Boeing: New Enclosure 'Keeps Us From Ever Having a Fire'

Charles Murray

March 15, 2013

5 Min Read
Boeing: New Enclosure 'Keeps Us From Ever Having a Fire'

The Boeing Co. took the issue of 787 battery fires head-on last night, definitively declaring that with pending modifications to its lithium-ion battery packs, a "fire can't begin, develop, or be sustained."

Speaking at a technical briefing in Tokyo that was broadcast live on the Web, Boeing executives defended the performance of the embattled 787 batteries in recent overheating incidents, and added that its engineers have strengthened the design of the packs with a number of technical enhancements. Most important, they said, is the addition of a new enclosure that prevents fires.

"I want to be very, very clear on this point," said Mike Sinnett, vice president and chief engineer of the 787 program. "This enclosure keeps us from ever having a fire to begin with. That's the number one job of this enclosure. It eliminates the possibility of fire."

In a teleconference that lasted approximately an hour, Sinnett laid out a number of fixes for the battery packs, but most strongly emphasized the capabilities of the enclosure. The enclosure, he said repeatedly, would eliminate the possibility of fire and vent gases through a dedicated line. It would also protect the electronics bay and any surrounding equipment from heat vented by the battery during an incident.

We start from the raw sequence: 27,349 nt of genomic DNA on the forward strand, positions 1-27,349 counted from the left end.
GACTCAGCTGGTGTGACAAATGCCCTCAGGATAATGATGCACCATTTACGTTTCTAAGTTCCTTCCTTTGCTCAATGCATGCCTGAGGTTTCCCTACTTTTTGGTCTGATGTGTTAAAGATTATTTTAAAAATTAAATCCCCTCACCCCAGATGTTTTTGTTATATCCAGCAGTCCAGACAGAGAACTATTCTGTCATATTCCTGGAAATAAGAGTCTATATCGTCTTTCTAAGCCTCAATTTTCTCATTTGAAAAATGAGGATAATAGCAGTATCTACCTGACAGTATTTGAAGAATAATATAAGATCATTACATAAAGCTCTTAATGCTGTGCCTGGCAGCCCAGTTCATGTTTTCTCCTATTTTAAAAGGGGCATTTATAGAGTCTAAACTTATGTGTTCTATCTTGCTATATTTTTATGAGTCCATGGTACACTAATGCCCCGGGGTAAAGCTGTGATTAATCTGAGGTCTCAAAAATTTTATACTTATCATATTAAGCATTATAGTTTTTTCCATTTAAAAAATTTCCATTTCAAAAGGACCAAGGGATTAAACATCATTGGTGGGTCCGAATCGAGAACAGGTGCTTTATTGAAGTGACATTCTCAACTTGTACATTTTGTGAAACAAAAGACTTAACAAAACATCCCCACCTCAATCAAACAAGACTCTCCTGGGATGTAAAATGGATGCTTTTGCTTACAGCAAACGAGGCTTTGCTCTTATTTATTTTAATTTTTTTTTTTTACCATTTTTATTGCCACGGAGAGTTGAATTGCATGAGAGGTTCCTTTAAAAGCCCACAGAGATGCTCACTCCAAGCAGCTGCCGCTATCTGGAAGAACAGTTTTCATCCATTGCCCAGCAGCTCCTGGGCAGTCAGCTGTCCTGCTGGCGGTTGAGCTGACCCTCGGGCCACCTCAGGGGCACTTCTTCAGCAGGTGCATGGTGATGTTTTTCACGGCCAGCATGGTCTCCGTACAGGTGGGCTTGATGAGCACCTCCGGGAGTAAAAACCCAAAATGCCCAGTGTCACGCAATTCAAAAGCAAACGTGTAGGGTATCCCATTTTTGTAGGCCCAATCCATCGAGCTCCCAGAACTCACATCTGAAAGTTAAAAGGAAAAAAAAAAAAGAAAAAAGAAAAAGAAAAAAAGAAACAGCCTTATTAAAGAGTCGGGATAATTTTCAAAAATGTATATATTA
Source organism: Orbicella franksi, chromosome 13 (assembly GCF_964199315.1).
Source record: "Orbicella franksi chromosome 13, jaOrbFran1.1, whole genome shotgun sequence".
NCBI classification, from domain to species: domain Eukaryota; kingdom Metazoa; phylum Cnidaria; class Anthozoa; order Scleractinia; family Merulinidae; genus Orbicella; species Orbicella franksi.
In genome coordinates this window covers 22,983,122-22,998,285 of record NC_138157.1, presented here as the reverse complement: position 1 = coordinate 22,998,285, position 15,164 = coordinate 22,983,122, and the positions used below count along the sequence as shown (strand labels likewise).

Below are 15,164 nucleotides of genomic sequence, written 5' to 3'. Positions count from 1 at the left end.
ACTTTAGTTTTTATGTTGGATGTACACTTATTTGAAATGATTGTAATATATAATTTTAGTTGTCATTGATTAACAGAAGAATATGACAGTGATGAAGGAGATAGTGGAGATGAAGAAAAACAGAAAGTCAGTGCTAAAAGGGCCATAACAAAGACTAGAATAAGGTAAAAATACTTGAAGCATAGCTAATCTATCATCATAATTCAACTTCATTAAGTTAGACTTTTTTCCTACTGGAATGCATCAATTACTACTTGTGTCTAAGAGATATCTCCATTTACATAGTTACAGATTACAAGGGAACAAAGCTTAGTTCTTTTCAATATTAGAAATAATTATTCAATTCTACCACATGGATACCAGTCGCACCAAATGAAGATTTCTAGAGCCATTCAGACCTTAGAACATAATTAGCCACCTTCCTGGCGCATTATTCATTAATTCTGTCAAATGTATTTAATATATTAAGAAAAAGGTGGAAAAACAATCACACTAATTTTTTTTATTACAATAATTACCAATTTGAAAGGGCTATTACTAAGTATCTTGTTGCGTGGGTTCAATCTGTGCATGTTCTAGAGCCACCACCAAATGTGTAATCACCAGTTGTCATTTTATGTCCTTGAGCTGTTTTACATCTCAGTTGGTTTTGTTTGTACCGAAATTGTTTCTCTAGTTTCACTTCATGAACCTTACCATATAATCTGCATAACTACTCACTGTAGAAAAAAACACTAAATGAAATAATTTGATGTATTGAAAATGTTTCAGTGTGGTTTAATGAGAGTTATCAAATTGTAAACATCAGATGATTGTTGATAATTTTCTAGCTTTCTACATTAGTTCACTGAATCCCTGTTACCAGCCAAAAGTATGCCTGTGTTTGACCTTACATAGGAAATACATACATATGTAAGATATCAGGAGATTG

"If a [battery] cell were to vent, it would vent into this enclosure," he explained. "It ruptures a 'burst disc' in the enclosure, which allows all those gases to go immediately overboard."


The key to preventing fires is to carefully control the amount of available oxygen, Sinnett said. Describing a potential scenario, he explained that the pressure disc in the rear of the enclosure would open after about 1.5 seconds of cell venting. Vented electrolyte would then entrain the air inside the enclosure and "take it overboard... So as long as we keep the vented air out of the battery enclosure, there's no oxygen to support combustion."

Sinnett also detailed a number of other fixes for the lithium-ion battery packs. He said engineers wrapped the cells in an electric isolator to make sure they can't short circuit, tightened nuts on top of the plate that connects the cells, added drain holes to make sure there was a path for moisture to exit, improved the heat resistance of the wire bundles on top of the battery, added heat-resistant sleeves to prevent wire chafing, and employed dielectric isolators above, below, and around the battery. All of those changes are aimed at reducing the possibility of ignition, he said.

To reduce the possibility of overcharging, Boeing engineers also dropped the upper voltage limit of the battery and raised the lower limit. Dropping the upper limit reduces the potential energy in the battery, while boosting the lower limit protects against a deep discharge event that can cause damage to a cell.

Sinnett defended the performance of the lithium-ion battery packs to date, contending that there was no fire in the Takamatsu incident. He also said that other battery chemistries have been known to have problems.